The job is not without difficulties and I struggle when I see my kids hungry, tired, or just apathetic. I wrap each day in hope all the same. The job has been an adjustment, from simply navigating how to live on welfare and meager paychecks to being far away from my friends and family. But I have adjusted, diving into trainings in Machias on child abuse and trainings in Ellsworth on domestic violence, calling my neighbor to go for a walk to the beach, entertaining my co-workers at my house, writing my book, and rationing how much time I spend on Facebook. I realized that Facebook was contributing to my homesickness– that I would see everything going on where I used to be and what I was “missing out” on that I forgot to be in my own life. When I went on a technology break for two weeks (no cell phone, only landline, no facebook, and no gmail), I felt so much more whole and present in my everyday life. And the amazing thing was that everyone supported my effort. Friends started calling me on my landline (which doesn’t even have an answering machine) and parents knew that I wouldn’t answer emails. Christina forwarded me a link that reminds me so often of the terror of technology in our lives. I have become more free by limiting it in my life now.
Yet, tonight, I decided to blog for the first time in months because I always feel that I have something to say about Thanksgiving (yes, it’s taken me this long to get to the real point of this post). As many know, I worked at at camp this summer that costs like $10,000 a summer to go to. The children were from privilege and it showed. I would buy them candy or do something nice and they’d complain that I hadn’t gotten the right kind of candy or why didn’t I do something nice for them more often? I loved these kids, I did. They made me cry sometimes but I loved being their mom and putting them to sleep every night, playing them songs, seeing their souls, helping them through homesickness. But the contrast now is that I am working with kids who mostly are below poverty level. If I say I’m going to bring them candy, they are so excited they can’t focus on their schoolwork. It doesn’t matter what kind I’m going to bring. The gratitude is present in their lives everyday.
As some know, Thanksgiving is my favorite holiday. Last year, in honor of Thanksgiving, I wrote a letter to the editor of the Daily Tar Heel saying we should recognize our privilege and give thanks, stop complaining. This year, I am even more adament about my sentiments. I think about my little sister who came back from working in orphanges in Nepal in April and still gets sick to her stomach at the insane consumerism in our culture. We worry about the next iphone when people are starving. Some days, my own students are hungry. That’s what was missing in my girls at camp. They were so lucky, they complained about what they didn’t have. All the time. That’s not to say those who are struggling don’t complain. Everyone needs to vent. I do. But when we find something to love and appreciate in our existance, no matter how small, that’s where magic happens.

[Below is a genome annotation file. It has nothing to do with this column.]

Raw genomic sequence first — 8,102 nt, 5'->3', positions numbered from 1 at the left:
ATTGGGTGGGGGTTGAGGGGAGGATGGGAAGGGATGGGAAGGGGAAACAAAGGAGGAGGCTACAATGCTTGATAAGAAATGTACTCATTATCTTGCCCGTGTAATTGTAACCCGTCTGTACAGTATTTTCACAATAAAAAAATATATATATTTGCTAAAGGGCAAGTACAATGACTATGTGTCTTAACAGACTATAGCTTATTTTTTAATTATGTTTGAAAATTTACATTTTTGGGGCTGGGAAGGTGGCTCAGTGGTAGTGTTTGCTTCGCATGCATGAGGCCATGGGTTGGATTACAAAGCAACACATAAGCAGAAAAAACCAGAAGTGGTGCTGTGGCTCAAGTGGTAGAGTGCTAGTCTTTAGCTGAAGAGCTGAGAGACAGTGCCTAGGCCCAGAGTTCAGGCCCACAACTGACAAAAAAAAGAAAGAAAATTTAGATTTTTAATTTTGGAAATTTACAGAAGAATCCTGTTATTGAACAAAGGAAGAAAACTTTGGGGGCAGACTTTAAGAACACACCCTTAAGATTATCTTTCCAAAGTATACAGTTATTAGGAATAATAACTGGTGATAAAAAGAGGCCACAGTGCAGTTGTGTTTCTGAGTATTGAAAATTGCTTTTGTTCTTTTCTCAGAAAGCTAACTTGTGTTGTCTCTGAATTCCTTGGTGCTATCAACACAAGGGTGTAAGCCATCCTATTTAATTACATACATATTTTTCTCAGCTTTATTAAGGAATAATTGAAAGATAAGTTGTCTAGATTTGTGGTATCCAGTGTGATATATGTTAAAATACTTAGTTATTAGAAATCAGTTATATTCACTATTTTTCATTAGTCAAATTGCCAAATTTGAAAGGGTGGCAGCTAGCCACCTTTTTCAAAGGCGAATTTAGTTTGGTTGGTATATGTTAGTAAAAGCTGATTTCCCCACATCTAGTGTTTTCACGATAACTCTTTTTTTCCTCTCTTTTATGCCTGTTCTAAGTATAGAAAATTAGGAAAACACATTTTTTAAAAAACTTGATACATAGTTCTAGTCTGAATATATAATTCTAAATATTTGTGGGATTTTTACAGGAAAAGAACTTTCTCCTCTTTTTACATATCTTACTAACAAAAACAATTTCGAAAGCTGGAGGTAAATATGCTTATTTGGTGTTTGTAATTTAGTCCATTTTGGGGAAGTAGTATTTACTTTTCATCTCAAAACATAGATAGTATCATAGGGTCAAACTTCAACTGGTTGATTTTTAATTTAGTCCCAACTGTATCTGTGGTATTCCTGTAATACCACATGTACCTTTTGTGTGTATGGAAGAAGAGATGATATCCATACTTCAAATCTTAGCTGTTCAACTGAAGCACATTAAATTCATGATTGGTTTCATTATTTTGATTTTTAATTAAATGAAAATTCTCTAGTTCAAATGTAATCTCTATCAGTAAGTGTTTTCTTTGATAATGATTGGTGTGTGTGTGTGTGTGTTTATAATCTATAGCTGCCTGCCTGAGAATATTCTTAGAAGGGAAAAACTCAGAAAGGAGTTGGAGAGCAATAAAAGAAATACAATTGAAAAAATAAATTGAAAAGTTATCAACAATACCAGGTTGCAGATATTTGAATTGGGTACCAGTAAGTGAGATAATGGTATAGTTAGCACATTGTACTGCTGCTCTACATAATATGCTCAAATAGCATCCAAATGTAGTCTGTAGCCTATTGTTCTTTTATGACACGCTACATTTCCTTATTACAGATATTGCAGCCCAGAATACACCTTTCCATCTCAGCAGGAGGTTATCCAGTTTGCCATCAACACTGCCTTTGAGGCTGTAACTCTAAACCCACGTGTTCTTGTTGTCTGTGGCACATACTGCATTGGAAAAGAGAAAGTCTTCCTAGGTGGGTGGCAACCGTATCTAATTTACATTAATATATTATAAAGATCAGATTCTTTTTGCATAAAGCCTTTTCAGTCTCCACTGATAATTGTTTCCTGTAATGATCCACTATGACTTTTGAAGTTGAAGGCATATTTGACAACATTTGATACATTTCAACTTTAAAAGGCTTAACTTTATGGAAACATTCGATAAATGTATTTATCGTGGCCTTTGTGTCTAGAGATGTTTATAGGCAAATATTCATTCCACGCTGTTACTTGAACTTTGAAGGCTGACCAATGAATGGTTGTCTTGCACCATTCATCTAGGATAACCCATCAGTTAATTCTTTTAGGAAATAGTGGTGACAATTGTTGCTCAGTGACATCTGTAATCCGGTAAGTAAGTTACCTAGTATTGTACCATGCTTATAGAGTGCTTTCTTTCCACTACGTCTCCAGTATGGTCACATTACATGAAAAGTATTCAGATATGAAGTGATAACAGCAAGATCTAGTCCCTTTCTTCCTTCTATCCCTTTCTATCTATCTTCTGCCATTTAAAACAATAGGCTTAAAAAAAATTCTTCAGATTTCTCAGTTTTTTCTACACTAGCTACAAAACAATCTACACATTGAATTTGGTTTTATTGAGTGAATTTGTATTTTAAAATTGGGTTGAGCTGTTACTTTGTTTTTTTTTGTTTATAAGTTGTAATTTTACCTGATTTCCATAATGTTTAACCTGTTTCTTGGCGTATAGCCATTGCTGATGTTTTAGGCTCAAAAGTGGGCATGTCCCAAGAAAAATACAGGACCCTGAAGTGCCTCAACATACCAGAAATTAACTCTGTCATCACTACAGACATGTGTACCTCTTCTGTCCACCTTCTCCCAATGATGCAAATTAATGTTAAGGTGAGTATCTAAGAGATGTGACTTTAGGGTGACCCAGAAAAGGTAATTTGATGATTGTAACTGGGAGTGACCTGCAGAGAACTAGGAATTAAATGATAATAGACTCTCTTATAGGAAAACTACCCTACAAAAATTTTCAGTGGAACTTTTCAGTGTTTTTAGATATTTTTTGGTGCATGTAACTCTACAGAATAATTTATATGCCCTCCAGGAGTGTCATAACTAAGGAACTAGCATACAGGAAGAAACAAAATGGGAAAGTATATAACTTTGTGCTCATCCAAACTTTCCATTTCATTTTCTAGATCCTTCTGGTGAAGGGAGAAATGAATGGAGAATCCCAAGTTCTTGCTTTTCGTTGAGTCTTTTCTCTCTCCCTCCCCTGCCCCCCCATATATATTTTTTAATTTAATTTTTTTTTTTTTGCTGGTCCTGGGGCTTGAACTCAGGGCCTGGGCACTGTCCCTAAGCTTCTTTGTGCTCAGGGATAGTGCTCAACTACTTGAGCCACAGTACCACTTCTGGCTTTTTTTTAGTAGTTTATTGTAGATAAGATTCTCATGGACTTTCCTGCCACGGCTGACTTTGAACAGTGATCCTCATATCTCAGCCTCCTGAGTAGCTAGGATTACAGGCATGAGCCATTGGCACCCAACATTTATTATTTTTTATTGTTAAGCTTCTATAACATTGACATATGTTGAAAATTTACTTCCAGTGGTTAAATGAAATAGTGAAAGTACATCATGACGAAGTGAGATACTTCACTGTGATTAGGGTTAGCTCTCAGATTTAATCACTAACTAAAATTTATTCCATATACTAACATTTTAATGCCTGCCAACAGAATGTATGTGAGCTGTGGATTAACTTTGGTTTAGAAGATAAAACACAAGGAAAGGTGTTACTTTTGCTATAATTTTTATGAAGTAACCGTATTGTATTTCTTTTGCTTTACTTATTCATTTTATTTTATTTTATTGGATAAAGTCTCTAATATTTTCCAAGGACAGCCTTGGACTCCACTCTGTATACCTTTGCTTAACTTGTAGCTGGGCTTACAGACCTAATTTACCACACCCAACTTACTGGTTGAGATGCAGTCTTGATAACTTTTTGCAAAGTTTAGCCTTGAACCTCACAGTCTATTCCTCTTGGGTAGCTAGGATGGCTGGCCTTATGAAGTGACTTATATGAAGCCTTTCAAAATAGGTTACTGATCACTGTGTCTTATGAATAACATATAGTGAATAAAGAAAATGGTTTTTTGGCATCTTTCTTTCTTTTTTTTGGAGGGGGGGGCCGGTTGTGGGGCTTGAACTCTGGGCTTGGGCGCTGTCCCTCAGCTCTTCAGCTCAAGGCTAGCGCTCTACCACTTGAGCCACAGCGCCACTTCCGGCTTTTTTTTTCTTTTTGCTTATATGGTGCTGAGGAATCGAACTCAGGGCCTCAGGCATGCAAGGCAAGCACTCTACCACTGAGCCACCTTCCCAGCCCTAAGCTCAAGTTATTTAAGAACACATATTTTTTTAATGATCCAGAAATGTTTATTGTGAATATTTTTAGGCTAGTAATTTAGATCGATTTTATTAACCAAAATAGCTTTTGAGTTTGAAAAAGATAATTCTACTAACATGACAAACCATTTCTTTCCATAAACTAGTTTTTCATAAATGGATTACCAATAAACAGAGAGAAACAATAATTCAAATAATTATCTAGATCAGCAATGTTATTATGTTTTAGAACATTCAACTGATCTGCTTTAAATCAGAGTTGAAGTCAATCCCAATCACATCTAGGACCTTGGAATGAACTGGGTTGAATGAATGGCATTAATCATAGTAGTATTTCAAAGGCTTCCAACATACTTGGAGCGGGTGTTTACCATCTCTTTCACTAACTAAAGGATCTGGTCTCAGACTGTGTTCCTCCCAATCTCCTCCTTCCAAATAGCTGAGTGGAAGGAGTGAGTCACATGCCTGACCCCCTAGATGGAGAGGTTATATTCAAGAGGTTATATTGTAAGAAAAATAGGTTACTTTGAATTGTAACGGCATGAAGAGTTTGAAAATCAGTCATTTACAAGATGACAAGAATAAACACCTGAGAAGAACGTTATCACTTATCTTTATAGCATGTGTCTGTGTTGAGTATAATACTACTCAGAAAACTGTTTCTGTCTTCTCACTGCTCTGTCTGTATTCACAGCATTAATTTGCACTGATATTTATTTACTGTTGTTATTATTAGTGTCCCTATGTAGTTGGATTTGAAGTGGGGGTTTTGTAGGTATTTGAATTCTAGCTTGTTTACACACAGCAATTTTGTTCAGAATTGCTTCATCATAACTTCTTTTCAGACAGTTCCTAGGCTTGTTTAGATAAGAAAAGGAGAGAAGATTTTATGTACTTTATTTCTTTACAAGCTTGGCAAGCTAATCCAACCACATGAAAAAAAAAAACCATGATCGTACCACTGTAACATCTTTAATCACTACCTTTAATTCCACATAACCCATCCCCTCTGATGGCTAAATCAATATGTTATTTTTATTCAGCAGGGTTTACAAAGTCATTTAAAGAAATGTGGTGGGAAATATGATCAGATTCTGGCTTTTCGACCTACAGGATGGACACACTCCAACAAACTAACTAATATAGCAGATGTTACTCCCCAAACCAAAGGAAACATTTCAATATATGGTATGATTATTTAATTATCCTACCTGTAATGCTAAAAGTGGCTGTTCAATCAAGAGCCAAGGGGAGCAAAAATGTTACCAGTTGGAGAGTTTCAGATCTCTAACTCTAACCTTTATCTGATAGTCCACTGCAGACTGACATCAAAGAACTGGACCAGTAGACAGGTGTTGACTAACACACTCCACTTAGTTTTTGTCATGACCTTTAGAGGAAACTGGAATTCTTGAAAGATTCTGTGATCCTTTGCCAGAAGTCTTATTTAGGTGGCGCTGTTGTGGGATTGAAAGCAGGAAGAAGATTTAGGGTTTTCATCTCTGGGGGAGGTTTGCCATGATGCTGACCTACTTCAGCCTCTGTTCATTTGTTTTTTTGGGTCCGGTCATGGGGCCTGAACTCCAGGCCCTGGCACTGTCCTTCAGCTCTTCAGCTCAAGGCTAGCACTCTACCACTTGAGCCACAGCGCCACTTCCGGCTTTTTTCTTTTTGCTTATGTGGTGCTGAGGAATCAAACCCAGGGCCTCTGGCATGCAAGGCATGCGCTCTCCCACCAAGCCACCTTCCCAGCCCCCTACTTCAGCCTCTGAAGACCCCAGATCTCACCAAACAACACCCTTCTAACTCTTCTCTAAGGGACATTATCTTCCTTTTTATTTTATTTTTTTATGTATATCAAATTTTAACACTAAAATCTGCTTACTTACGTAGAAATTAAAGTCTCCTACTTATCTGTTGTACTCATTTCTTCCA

Thanksgiving was created for all we have, for the gratitude that can mark us, grow us, make us realize that life is not a burden but a blessing. Food, family, and warmth of community, that is Thanksgiving. Here in rural Maine, we are doing a community Thanksgiving dinner at the organization where I work. It is for those who maybe can’t put a turkey on their own table. I will be in New York but I am baking something for it… because I have always had something on my table for Thanksgiving. I have always had everything on my table. Could I imagine not having that? Could I imagine not having heat in these cold winters, much less food. The needs are compounded in many lives. In 2010, I wrote about a volunteer experience with Warmth for Wake, where for the first time I saw the poverty in my county in North Carolina. With Thanksgiving approaching, I am ever more grateful for the privilege I possess and how I’ve been so blessed. I just hope everyone would do the same and remember that your life is a beautiful thing. Never take it for granted and love it and those in it.
Happy Thanksgiving:)) Every day.